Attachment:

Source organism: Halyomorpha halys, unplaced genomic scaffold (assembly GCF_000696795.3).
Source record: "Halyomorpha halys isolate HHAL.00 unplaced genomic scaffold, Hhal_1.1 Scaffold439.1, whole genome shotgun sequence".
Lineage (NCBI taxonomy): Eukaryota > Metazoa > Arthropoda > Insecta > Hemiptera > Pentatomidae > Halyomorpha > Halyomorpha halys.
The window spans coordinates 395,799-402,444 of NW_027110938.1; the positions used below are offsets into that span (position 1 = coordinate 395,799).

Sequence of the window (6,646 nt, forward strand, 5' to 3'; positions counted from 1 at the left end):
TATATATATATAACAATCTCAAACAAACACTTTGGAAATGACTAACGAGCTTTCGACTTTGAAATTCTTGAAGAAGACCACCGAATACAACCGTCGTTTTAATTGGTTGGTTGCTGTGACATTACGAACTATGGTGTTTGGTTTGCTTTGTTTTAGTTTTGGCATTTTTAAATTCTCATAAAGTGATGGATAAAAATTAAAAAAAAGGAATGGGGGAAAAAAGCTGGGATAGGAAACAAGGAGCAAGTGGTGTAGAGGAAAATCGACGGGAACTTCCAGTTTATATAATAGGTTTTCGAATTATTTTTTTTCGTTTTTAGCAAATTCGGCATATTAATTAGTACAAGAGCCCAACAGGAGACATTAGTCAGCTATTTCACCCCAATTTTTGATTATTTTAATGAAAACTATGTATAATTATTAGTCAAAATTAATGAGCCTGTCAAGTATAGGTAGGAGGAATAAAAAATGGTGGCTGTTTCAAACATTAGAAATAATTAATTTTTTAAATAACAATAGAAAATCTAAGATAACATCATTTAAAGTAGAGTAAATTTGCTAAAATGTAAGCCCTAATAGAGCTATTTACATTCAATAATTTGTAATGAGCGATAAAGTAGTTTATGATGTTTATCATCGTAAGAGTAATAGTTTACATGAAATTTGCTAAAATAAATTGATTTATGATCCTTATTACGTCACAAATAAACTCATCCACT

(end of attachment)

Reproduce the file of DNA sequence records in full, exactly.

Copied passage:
Source organism: Halyomorpha halys, unplaced genomic scaffold (assembly GCF_000696795.3).
Source record: "Halyomorpha halys isolate HHAL.00 unplaced genomic scaffold, Hhal_1.1 Scaffold439.1, whole genome shotgun sequence".
Lineage (NCBI taxonomy): Eukaryota > Metazoa > Arthropoda > Insecta > Hemiptera > Pentatomidae > Halyomorpha > Halyomorpha halys.
The window spans coordinates 395,799-402,444 of NW_027110938.1; the positions used below are offsets into that span (position 1 = coordinate 395,799).

Sequence of the window (6,646 nt, forward strand, 5' to 3'; positions counted from 1 at the left end):
TATATATATATAACAATCTCAAACAAACACTTTGGAAATGACTAACGAGCTTTCGACTTTGAAATTCTTGAAGAAGACCACCGAATACAACCGTCGTTTTAATTGGTTGGTTGCTGTGACATTACGAACTATGGTGTTTGGTTTGCTTTGTTTTAGTTTTGGCATTTTTAAATTCTCATAAAGTGATGGATAAAAATTAAAAAAAAGGAATGGGGGAAAAAAGCTGGGATAGGAAACAAGGAGCAAGTGGTGTAGAGGAAAATCGACGGGAACTTCCAGTTTATATAATAGGTTTTCGAATTATTTTTTTTCGTTTTTAGCAAATTCGGCATATTAATTAGTACAAGAGCCCAACAGGAGACATTAGTCAGCTATTTCACCCCAATTTTTGATTATTTTAATGAAAACTATGTATAATTATTAGTCAAAATTAATGAGCCTGTCAAGTATAGGTAGGAGGAATAAAAAATGGTGGCTGTTTCAAACATTAGAAATAATTAATTTTTTAAATAACAATAGAAAATCTAAGATAACATCATTTAAAGTAGAGTAAATTTGCTAAAATGTAAGCCCTAATAGAGCTATTTACATTCAATAATTTGTAATGAGCGATAAAGTAGTTTATGATGTTTATCATCGTAAGAGTAATAGTTTACATGAAATTTGCTAAAATAAATTGATTTATGATCCTTATTACGTCACAAATAAACTCATCCACT